Demi Lovato’s hospitalization puts spotlight on a medication that reverses drug overdoses
News broke yesterday that pop singer Demi Lovato was hospitalized after an alleged heroin overdose. She is in stable condition after her friends reportedly administered naloxone, a medication that reverses the effects of an opioid overdose when used immediately.
Lovato has spoken out publicly in the past about her battle with drug and alcohol addiction.
“This is really an unfortunate opportunity to get the word out there about the importance of naloxone,” says Dr. Diana Bottari, a pediatric pain management physician at Advocate Children’s Hospital and chair of Advocate Health Care’s Opioid Task Force. “This proves how addiction is a chronic, relapsing condition and you should always be prepared.”
Dr. Bottari explains that Lovato’s hospitalization serves as a reminder that addiction does not discriminate, and it affects everyone – from the very rich to the very poor. She says the use of naloxone also needs to be destigmatized.
“In Lovato’s situation, this could have been a very different result if someone didn’t administer naloxone,” says Dr. Bottari.
Naloxone, often referred to as Narcan, is a medication used to block the effects of opioids. It works by reversing the depression of the central nervous system and respiratory system caused by opioids. Naloxone helps in acute opioid overdose by reducing respiratory or mental depression due to opioids. It should be administered as quickly as possible when an overdose is suspected.
According to published research, naloxone emergency overdose response kits distributed to opioid drug users have been shown to reduce rates of deaths due to overdose.
Most Chicagoland-area pharmacies participate in the Illinois Overdose Prevention Program, which allows a pharmacist to give naloxone without a prescription to anyone, whether that be someone seeking it for themselves or someone who is worried about a family member overdosing at home. Most insurance plans will cover the medication for little or no copay.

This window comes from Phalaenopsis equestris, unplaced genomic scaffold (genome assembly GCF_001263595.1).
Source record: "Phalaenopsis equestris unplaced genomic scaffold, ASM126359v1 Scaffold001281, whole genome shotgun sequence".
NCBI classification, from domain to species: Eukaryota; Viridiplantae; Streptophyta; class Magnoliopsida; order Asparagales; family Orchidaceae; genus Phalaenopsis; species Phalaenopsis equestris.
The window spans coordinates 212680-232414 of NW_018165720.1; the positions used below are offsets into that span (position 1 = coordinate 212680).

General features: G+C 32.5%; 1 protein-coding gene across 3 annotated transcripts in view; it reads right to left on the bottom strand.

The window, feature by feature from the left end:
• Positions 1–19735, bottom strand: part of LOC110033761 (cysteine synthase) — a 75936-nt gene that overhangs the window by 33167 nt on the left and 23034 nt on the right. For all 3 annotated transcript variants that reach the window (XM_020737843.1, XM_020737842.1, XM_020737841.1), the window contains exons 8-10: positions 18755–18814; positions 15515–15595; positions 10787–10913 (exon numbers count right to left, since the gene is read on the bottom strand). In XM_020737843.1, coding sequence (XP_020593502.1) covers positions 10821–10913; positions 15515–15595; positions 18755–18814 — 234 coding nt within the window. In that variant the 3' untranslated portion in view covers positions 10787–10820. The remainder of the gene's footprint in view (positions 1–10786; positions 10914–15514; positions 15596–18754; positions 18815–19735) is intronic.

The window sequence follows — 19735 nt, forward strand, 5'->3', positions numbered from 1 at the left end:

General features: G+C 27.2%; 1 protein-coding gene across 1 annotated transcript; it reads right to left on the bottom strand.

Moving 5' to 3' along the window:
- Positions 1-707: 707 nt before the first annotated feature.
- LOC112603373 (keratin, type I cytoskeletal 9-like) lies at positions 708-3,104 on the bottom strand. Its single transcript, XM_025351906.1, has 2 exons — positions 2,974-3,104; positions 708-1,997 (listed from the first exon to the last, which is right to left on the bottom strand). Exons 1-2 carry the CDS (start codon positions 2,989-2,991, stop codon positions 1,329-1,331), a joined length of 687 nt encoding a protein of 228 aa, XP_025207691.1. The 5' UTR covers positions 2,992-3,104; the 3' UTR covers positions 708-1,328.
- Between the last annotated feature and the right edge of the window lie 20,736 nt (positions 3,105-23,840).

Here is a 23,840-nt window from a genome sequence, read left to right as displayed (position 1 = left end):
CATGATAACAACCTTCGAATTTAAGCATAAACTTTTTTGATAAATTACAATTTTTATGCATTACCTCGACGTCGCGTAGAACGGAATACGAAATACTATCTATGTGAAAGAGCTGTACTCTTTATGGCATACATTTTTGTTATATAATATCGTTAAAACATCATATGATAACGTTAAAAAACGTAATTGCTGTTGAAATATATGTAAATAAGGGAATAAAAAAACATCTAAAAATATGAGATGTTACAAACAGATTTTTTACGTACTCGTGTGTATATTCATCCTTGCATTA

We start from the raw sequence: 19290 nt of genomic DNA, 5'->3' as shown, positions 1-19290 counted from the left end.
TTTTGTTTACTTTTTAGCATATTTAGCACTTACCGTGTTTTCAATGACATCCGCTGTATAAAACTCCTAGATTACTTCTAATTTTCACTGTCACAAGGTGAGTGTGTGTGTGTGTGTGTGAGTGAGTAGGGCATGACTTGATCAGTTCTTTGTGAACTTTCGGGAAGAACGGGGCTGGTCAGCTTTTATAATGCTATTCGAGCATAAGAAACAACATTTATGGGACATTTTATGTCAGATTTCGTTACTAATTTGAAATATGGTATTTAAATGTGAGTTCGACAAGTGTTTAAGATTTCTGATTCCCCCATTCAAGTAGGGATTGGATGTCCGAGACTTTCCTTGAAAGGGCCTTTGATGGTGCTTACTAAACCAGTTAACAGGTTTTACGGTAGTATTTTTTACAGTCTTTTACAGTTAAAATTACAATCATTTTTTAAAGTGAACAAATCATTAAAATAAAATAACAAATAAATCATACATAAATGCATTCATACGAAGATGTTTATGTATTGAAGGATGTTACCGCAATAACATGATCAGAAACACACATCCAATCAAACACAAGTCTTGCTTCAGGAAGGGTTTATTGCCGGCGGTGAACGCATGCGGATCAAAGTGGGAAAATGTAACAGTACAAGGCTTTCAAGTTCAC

“It’s been found that for every fatal opioid overdose, there are 30 nonfatal overdoses,” explains Dr. Bottari. “Patients who have a nonfatal overdose are at most risk for a subsequent fatal overdose. Naloxone is successful in preventing many subsequent overdoses.”
Opioid deaths represent more than 60 percent of all drug overdose related deaths in the U.S. In 2016, opioid-related overdoses claimed the lives of 1,946 Illinoisans, more than 1.5 times the number of homicides, and nearly two times the number of car accidents—an 82 percent increase since 2013. If a patient survives an overdose, they may endure life-long complications including permanent brain damage.
Signs of an overdose include respiratory depression, or slow and shallow breathing, altered level of consciousness, blue or purple finger beds and pinpoint pupils, which means the center part of the eye looks very small. Dr. Bottari emphasizes that not all of these signs have to present to indicate an overdose.
About the Author
Julie Nakis, health enews contributor, is manager of public affairs at Advocate Children's Hospital. She earned her BA in communications from the University of Iowa – Go Hawkeyes! In her free time, she enjoys spending time with friends and family, exploring the city and cheering on the Chicago Cubs and Blackhawks.